June 12, 2017
United States Trade Representative
Re: Commentary by the North American Research Partnership re: Requests for Comments: Negotiating Objectives Regarding Modernization of North American Free Trade Agreement with Canada and Mexico
While the Request for Comments from the USTR understandably focuses on tariff-related barriers to modern trade between the United States, Canada and Mexico, we believe that a number of barriers to North American trade are not directly tied to tariffs yet are significant and should therefore be included in the upcoming negotiations. In particular, the U.S.-Mexico border as it exists today presents numerous obstacles to expanded and more just trade between the three countries, and these obstacles without a doubt adversely affect economic development in U.S. border communities. We have identified and expanded upon these in several recent works, including The U.S.-Mexico Border Economy in Transition (2015) and Competitive Border Communities: Mapping and Developing U.S.-Mexico Transborder Industries (2015), both written in collaboration with the Mexico Institute of the Woodrow Wilson International Center for Scholars in Washington, DC.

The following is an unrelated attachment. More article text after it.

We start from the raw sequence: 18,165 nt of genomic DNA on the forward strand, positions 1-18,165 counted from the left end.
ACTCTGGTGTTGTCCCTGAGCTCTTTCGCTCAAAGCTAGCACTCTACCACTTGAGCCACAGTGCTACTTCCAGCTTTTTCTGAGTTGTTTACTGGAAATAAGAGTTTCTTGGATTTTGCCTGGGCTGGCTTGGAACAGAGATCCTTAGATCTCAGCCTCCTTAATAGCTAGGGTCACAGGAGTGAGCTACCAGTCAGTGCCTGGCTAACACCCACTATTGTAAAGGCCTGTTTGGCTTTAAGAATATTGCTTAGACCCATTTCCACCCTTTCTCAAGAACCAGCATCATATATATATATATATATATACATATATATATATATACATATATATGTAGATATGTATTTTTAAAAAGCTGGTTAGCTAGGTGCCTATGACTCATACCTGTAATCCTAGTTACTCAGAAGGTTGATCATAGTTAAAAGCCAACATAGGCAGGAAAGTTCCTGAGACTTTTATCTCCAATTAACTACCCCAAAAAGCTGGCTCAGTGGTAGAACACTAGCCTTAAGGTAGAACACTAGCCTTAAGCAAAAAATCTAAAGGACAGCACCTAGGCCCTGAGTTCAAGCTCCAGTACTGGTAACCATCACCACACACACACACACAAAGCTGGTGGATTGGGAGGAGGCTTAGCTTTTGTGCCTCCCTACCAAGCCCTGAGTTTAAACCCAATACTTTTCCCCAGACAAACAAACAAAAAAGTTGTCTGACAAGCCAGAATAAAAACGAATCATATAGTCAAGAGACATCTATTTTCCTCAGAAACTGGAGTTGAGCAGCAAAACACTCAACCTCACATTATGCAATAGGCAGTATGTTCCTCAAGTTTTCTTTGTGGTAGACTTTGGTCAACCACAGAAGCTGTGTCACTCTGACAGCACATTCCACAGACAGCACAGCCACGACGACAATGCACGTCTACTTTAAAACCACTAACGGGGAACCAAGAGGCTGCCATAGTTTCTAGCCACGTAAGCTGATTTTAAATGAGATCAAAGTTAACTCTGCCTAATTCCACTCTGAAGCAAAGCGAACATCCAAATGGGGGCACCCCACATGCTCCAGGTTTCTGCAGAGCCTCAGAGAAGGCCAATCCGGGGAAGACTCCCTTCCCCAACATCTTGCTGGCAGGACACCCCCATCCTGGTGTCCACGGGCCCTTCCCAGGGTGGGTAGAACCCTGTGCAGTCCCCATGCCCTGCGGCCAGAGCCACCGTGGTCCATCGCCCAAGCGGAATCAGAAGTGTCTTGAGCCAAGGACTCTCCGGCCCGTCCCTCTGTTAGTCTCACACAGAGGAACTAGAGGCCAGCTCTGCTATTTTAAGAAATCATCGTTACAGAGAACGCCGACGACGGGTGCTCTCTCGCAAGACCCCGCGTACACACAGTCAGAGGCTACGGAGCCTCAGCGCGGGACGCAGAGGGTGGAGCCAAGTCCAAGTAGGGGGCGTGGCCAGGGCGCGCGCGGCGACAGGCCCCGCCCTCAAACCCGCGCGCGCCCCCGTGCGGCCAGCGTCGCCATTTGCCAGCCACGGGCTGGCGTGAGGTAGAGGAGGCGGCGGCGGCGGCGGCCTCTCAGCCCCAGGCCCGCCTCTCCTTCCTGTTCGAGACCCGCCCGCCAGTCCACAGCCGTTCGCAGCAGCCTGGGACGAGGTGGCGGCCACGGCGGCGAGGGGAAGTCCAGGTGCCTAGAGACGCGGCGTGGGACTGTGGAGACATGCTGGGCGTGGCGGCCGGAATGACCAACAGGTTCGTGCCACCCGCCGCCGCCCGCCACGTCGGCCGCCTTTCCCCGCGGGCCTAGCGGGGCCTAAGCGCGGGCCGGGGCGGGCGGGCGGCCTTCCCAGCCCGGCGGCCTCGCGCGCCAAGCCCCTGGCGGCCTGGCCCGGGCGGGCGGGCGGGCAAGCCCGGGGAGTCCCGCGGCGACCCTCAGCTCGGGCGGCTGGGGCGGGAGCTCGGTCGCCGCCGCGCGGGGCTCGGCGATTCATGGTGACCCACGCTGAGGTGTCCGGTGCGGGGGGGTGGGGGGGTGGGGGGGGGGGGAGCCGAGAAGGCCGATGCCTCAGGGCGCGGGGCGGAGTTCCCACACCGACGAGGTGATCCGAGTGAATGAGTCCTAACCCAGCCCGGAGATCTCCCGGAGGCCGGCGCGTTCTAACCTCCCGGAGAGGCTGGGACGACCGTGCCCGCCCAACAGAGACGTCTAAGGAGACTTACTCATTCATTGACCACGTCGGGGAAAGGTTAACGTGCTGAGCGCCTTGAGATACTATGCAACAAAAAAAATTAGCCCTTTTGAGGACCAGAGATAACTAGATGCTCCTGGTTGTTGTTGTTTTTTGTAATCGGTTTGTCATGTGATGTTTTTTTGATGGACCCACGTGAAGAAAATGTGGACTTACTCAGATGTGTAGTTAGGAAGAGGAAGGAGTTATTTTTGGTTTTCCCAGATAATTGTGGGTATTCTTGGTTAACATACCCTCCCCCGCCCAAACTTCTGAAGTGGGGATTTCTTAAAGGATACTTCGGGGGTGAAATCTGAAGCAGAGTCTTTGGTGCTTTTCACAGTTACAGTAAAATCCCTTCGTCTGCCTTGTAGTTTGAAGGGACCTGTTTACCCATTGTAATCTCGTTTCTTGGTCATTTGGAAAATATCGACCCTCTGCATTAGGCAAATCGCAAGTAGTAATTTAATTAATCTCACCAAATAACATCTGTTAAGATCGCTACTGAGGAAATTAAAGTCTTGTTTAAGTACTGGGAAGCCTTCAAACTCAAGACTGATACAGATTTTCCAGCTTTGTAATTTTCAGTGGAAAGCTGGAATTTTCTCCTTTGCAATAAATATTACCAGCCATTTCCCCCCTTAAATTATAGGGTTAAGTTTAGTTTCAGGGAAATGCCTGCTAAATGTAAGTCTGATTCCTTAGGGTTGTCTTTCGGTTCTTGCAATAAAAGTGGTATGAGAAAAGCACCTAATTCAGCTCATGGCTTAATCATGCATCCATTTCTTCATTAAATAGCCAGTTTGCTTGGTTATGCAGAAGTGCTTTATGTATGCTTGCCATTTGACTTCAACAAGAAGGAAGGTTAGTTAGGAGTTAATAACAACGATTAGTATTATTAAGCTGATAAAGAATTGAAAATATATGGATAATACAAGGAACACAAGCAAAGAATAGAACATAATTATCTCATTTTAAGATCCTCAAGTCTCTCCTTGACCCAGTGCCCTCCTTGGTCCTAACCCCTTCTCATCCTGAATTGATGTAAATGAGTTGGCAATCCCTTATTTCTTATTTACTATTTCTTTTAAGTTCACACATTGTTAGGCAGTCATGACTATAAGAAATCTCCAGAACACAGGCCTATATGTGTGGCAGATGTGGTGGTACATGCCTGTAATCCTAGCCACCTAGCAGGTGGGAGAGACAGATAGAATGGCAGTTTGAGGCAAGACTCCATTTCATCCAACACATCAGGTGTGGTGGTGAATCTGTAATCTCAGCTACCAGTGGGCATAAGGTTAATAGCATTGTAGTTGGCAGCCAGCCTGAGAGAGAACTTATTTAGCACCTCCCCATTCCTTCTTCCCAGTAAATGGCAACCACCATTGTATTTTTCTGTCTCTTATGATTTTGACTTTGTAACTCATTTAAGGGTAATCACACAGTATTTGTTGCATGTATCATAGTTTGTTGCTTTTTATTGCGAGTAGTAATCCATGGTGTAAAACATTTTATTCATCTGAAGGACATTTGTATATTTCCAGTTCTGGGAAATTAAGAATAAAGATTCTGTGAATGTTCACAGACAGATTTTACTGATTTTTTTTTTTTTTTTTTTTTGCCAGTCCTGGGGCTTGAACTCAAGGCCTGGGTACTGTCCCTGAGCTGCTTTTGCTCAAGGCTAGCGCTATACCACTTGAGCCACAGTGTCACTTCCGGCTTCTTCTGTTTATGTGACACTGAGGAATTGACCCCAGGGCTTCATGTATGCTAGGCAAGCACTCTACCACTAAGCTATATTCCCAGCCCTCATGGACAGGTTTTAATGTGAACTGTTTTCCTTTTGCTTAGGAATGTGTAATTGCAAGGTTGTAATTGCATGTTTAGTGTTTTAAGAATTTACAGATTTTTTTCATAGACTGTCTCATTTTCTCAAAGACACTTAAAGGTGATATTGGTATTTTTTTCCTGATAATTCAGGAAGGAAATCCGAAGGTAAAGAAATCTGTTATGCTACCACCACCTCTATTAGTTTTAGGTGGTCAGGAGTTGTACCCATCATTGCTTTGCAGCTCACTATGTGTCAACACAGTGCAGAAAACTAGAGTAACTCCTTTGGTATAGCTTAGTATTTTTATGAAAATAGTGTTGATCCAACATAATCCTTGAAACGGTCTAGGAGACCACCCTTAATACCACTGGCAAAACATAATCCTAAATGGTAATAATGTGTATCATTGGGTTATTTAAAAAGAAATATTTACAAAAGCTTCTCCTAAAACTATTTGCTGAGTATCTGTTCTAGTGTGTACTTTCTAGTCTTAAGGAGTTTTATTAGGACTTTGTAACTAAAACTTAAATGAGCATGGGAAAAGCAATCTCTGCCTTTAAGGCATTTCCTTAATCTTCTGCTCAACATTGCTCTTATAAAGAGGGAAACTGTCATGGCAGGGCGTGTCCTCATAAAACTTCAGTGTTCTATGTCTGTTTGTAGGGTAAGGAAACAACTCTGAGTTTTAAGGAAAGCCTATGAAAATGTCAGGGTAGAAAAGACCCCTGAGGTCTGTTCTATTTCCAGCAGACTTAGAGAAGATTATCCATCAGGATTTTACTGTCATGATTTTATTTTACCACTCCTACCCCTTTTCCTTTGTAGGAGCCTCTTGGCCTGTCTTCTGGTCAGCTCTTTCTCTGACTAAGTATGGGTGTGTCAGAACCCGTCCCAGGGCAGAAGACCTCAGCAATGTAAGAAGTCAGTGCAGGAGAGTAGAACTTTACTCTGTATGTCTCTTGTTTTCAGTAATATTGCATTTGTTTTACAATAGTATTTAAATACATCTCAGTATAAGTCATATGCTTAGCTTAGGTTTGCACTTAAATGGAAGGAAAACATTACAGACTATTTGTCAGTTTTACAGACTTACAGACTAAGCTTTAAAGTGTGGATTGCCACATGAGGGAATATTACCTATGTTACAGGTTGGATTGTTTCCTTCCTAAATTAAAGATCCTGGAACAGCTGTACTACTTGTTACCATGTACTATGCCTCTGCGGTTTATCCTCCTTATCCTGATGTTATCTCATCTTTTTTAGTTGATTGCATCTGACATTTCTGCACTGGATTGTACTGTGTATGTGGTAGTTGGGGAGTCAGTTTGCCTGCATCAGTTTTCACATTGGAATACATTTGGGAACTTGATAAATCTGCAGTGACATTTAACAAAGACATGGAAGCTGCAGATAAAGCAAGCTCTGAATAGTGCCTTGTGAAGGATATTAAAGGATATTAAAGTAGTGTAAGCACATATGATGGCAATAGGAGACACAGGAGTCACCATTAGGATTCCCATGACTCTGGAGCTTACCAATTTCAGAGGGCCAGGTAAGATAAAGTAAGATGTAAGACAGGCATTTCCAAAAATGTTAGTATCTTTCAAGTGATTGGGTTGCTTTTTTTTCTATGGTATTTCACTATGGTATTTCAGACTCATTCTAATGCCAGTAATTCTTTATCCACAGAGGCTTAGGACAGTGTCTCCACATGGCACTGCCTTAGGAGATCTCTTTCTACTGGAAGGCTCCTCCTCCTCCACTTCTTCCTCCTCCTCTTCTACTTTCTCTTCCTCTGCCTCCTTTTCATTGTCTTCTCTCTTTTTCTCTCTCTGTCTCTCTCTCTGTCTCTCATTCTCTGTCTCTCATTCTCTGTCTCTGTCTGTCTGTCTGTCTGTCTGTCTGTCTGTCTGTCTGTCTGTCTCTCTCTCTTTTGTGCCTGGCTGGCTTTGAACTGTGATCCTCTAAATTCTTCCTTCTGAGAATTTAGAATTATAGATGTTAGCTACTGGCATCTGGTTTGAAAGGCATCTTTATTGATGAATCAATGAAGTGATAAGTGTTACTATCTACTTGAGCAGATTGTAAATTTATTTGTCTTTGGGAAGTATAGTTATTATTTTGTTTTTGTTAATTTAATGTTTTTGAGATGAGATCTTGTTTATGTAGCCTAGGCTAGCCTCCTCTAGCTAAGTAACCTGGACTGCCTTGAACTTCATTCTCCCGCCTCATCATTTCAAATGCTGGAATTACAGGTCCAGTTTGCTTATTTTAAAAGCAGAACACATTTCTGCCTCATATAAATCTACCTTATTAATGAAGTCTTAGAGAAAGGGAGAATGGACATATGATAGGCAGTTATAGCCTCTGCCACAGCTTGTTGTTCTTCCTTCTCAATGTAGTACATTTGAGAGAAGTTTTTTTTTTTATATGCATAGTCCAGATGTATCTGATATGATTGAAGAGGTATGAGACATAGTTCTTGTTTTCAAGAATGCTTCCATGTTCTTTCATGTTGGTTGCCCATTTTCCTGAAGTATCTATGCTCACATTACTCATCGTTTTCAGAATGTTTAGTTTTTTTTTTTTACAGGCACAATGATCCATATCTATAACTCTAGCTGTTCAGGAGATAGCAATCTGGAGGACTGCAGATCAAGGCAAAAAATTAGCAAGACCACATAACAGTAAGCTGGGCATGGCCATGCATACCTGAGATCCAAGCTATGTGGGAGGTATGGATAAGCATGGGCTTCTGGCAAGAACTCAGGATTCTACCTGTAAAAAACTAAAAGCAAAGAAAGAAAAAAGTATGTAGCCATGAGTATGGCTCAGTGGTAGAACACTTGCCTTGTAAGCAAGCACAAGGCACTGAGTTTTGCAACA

As discussed in Competitive Border Communities, from the standpoint of U.S. border communities, the trade-facilitation approach of border management, while understandable from a macro standpoint as beneficial for the North American economy, has had a high cost for these communities in terms of foregone economic ties to their Mexican sister cities’ economies, which are generally more robust and built largely on advanced manufacturing.